(PTA) makes in his latest report covering the first six months of 2011 in the plastics industry. "With oil prices increasing (and likely to decrease) daily due to the instability of the Middle East, placing price pressures on converters and end customers, the plastic and chemical sector is a volatile place to be," commented Ridenour. "We see oil prices continuing to fluctuate during the summer and beyond, barring a successful resolution of the Libyan political crisis."
The short and midterm winner in all of this uncertainty will be olefin resins and other products (and those businesses in the olefin supply chain) which use liquid natural gas (LNG) as a feed stock, as other monomer producers and other users restart idle plants and build new plants to capitalize on cost advantages of products based on LNG over oil-based products, Ridenour explains in his report. LNG is the basis for most olefins in North America. He projects that global investment opportunities will lead to petrochemical joint ventures, acquisitions and internal expansions as resin and monomer producers as well as private equity groups get in on the action. "The short and midterm loser will be China, which until recently was considered a major threat to domestic production of olefinic resins," Ridenour projects.
Uncertainty also creates opportunity and one result is that merger and acquisition (M&A) pricing is high, with prices in the middle market and above inducing business owners to consider selling while these prices continue, PTA's report noted. Business profits have also rebounded, increasing the overall value of M&A's. For example, Ridenour cited an example of a business generating $2 million in 2009 EBITDA that might have sold at an EBITDA multiple of six times, or $12 million, in 2009. However, increased profitability in 2010-2011 to $3 million and an increased multiple of seven times have increased the value of the business to $21 million - 75% more than its recession period value.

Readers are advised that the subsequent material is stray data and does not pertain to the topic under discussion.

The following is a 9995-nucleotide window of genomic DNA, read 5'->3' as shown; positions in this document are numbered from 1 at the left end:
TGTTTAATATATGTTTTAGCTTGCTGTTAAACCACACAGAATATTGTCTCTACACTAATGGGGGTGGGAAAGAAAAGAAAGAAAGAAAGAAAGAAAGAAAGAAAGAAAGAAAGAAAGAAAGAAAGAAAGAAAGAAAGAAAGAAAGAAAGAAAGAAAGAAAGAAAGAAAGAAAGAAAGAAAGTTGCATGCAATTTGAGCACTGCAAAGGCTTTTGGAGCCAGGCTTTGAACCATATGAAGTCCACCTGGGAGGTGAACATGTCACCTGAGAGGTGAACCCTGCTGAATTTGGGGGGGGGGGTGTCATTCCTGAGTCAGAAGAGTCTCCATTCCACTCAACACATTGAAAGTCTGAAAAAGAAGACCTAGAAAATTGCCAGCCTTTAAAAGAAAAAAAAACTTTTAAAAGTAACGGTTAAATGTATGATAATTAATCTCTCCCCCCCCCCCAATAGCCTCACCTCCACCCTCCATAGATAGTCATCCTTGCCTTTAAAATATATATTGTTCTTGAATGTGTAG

Completed transactions in the North American plastics industry in the first half of 2011 (81 transactions) increased by roughly 10% over the first half of 2010 (74 completed transactions). Ridenour cited reasons supporting sellers' calculation to sell and buyers' logic for making acquisitions. "In our opinion this is due to several factors: strengthening bank and secondary financing, stronger earnings which together with stronger financing increases the prices paid substantially, the uncertainty associated with the economy beyond 2011 and the volatile federal tax situation, and what we see as the vulnerability of the 20% gains tax to be increased substantially," said Ridenour.
Plastics processing transactions by process show that the largest sector was injection molding with 19 transactions, followed by film/sheet extrusion (17) and pipe, tube & profile extrusion (14) in the first half of 2011. "There was also considerable activity in compounds and masterbatch," noted Ridenour. "We also note that foreclosures, bankruptcies and plant closures continue to be about half the number that they were during the 2008-2009 recession, i.e. healthier companies in general are being sold now."
Strategic buying trumps other forms, said the PTA report, with strategic buyers representing 51% of all deals completed. Private equity groups represented 34% of the buyers. "We expect global buyer activity in the U.S. to pick up further in the second half of this year, however, as the Euro and British Pound continue to remain very expensive to the U.S. dollar at $1.42 and $1.65 respectively."
While PTA's report states that a business should not be sold based on tax considerations, tax savings spurred business sales during the first half of 2011."We note that the top end capital gain rate of 20% is threatened by the (U.S.) federal government as it struggles to control its national debt and bloated budget," said Ridenour. "An increase in the gains rate could result in a 5-10-15% decrease in a seller's after-tax proceeds on a transaction - a substantial amount."
Additionally, financing has improved, particularly on larger transactions where bank lending has reached as high as four times trailing 12 months' earnings. Mezzanine financing has reached 2.5x EBITDA. "Therefore, a large transaction can be eligible for up to roughly 6.5x EBITDA financing," Ridenour stated. "Financing for smaller midmarket-sized transactions can still be problematic, however we see lending easing up on smaller deals as well."
PTA's M&A activities include transactions among major strategic companies, private company owners and private equity groups. "We are currently working around the world with our new resources in India and Eastern Europe on a mix of sale and acquisition search engagements," said Ridenour. "We continue to offer a broad range of merger/acquisitions services to polymers and plastics businesses, where we have now completed nearly 200 transactions of all sizes, as well as advice in corporate development issues and market research."